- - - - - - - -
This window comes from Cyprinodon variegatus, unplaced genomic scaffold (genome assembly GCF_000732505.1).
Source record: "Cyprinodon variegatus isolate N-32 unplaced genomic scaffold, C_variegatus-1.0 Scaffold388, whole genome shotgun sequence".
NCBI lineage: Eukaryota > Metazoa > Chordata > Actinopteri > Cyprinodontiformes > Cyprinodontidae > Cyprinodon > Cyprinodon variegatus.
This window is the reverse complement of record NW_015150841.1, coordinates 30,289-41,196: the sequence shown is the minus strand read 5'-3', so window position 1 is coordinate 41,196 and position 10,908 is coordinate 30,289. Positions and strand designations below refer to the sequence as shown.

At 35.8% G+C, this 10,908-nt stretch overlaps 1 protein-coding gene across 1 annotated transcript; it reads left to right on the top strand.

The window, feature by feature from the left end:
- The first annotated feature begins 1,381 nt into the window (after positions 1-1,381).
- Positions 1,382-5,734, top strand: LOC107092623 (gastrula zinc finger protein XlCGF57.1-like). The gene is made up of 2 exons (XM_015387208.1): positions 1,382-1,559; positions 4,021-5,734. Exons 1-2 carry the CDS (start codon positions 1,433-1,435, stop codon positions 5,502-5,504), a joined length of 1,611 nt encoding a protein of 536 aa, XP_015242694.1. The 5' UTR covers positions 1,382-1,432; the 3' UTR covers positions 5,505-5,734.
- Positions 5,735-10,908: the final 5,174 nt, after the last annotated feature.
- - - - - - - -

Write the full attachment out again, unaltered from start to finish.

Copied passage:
This window comes from Cyprinodon variegatus, unplaced genomic scaffold (genome assembly GCF_000732505.1).
Source record: "Cyprinodon variegatus isolate N-32 unplaced genomic scaffold, C_variegatus-1.0 Scaffold388, whole genome shotgun sequence".
NCBI lineage: Eukaryota > Metazoa > Chordata > Actinopteri > Cyprinodontiformes > Cyprinodontidae > Cyprinodon > Cyprinodon variegatus.
This window is the reverse complement of record NW_015150841.1, coordinates 30,289-41,196: the sequence shown is the minus strand read 5'-3', so window position 1 is coordinate 41,196 and position 10,908 is coordinate 30,289. Positions and strand designations below refer to the sequence as shown.

At 35.8% G+C, this 10,908-nt stretch overlaps 1 protein-coding gene across 1 annotated transcript; it reads left to right on the top strand.

The window, feature by feature from the left end:
- The first annotated feature begins 1,381 nt into the window (after positions 1-1,381).
- Positions 1,382-5,734, top strand: LOC107092623 (gastrula zinc finger protein XlCGF57.1-like). The gene is made up of 2 exons (XM_015387208.1): positions 1,382-1,559; positions 4,021-5,734. Exons 1-2 carry the CDS (start codon positions 1,433-1,435, stop codon positions 5,502-5,504), a joined length of 1,611 nt encoding a protein of 536 aa, XP_015242694.1. The 5' UTR covers positions 1,382-1,432; the 3' UTR covers positions 5,505-5,734.
- Positions 5,735-10,908: the final 5,174 nt, after the last annotated feature.